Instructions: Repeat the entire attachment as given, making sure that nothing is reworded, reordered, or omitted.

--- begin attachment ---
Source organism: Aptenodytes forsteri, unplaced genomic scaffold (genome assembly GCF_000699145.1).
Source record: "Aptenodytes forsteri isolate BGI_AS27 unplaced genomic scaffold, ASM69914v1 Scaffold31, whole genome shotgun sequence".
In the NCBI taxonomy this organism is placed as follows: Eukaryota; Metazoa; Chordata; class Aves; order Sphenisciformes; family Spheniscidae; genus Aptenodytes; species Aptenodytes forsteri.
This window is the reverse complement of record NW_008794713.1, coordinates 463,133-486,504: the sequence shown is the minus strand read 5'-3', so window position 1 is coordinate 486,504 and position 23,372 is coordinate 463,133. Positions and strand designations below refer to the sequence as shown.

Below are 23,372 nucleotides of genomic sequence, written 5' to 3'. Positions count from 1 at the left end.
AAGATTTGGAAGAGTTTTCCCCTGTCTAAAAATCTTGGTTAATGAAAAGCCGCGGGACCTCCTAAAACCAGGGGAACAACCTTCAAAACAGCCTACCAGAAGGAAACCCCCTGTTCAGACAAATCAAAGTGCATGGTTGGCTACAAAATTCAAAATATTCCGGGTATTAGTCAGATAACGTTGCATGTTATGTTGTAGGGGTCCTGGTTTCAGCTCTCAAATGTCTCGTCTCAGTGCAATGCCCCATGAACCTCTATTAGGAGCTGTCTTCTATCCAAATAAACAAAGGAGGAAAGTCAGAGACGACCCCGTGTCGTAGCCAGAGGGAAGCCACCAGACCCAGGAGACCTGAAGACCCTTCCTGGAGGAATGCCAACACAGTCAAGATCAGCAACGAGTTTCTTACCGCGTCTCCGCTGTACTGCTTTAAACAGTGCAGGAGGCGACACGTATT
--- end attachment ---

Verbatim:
Source organism: Aptenodytes forsteri, unplaced genomic scaffold (genome assembly GCF_000699145.1).
Source record: "Aptenodytes forsteri isolate BGI_AS27 unplaced genomic scaffold, ASM69914v1 Scaffold31, whole genome shotgun sequence".
In the NCBI taxonomy this organism is placed as follows: Eukaryota; Metazoa; Chordata; class Aves; order Sphenisciformes; family Spheniscidae; genus Aptenodytes; species Aptenodytes forsteri.
This window is the reverse complement of record NW_008794713.1, coordinates 463,133-486,504: the sequence shown is the minus strand read 5'-3', so window position 1 is coordinate 486,504 and position 23,372 is coordinate 463,133. Positions and strand designations below refer to the sequence as shown.

Below are 23,372 nucleotides of genomic sequence, written 5' to 3'. Positions count from 1 at the left end.
AAGATTTGGAAGAGTTTTCCCCTGTCTAAAAATCTTGGTTAATGAAAAGCCGCGGGACCTCCTAAAACCAGGGGAACAACCTTCAAAACAGCCTACCAGAAGGAAACCCCCTGTTCAGACAAATCAAAGTGCATGGTTGGCTACAAAATTCAAAATATTCCGGGTATTAGTCAGATAACGTTGCATGTTATGTTGTAGGGGTCCTGGTTTCAGCTCTCAAATGTCTCGTCTCAGTGCAATGCCCCATGAACCTCTATTAGGAGCTGTCTTCTATCCAAATAAACAAAGGAGGAAAGTCAGAGACGACCCCGTGTCGTAGCCAGAGGGAAGCCACCAGACCCAGGAGACCTGAAGACCCTTCCTGGAGGAATGCCAACACAGTCAAGATCAGCAACGAGTTTCTTACCGCGTCTCCGCTGTACTGCTTTAAACAGTGCAGGAGGCGACACGTATT